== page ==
A disabled woman who lived on the 18th floor of Grenfell Tower was deprived of her “human right to escape”, her daughter has told an inquiry into the fire which killed her.
Tributes were paid to Sakineh Afrasiabi, 65, on Wednesday, which was the final day of commemorative hearings to the 72 victims of the blaze
Grief overcame one bereaved woman who collapsed in the afternoon and the inquiry was stopped briefly while she received medical attention.
Earlier, Ms Afrasiabi’s daughter, Nazanin Aghlani, had told the inquiry the housing department at Royal Borough of Kensington and Chelsea (RBKC) was partly to blame for her mother’s death.
She said the council agreed in 2003 the “vulnerable, physically disabled and partially sighted pensioner” should not live in a high-rise building.
Despite the requests of her family, it later placed her near the top of 24-storey block and threatened to remove her from the council housing list if she refused the offer, the inquiry heard.
“The RBKC housing department formally recognised and stated that due to my mum’s disability and deteriorating health she should not be housed in a lifted property above the fourth floor,” Ms Aghlani said.
“I emphasise that was in 2003. Fourth floor, because that was her human right to escape, the right every single person should have.
“After being refused many suitable properties, after 16 years of waiting, she was rehoused in 2016 into flat 151 on the 18th floor of Grenfell Tower.
“By this point, my mum was partially sighted and could only get around with the aid of a tri-walker.”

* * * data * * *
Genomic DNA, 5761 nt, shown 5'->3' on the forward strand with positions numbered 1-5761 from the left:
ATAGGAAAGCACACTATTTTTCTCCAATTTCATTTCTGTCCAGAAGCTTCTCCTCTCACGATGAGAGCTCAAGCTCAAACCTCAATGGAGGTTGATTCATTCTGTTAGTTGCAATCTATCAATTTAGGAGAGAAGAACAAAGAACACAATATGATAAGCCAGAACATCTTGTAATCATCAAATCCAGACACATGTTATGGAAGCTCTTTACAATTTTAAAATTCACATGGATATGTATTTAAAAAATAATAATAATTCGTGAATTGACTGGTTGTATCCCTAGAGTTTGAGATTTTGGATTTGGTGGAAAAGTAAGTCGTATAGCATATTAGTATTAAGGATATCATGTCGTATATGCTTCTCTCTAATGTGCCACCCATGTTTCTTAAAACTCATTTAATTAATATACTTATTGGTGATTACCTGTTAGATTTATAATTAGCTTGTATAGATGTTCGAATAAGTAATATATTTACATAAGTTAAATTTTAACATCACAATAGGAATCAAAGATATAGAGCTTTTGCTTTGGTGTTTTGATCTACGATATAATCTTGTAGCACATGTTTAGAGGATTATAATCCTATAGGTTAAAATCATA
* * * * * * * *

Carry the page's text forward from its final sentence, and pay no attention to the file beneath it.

She added: “The move to Grenfell was out of desperation and pressure from the council. She was to take Grenfell Tower or to be suspended from the allocations for one year.
“She was very upset by the new place, she hated it .”
Ms Afrasiabi died alongside her sister Fatemah Afrasiabi, 59, who was visiting from Iran when the tower block was consumed by fire.
But Fatemah’s grieving husband was forced to issue a statement via his son Mohammed Samimi after his visa application was rejected.
The Home Office’s refusal to let him into the country also means he has been unable to visit his wife’s grave, Mr Samimi said.
“I wanted to take this opportunity to remember my father, who could not come to the UK,” he told the inquiry.
“His visa application was refused, and he says that ‘I am spending my days and nights by the thought of my children and I want to be able to visit my wife’s grave’.”
The Independent reported last week that bereaved family members who were set to be core participants of the inquiry were still awaiting permission to enter the UK.
They included Karim Khalloufi, whose elder sister Khadija Khalloufi died in the fire. He had hoped to read out a “pen portrait” tribute to her on Wednesday but was unable to attend following delays to his visa application.
Mr Khalloufi waited months to hear back from immigration officials after applying in December for a visa, which was eventually granted last week shortly after The Independent approached the Home Office.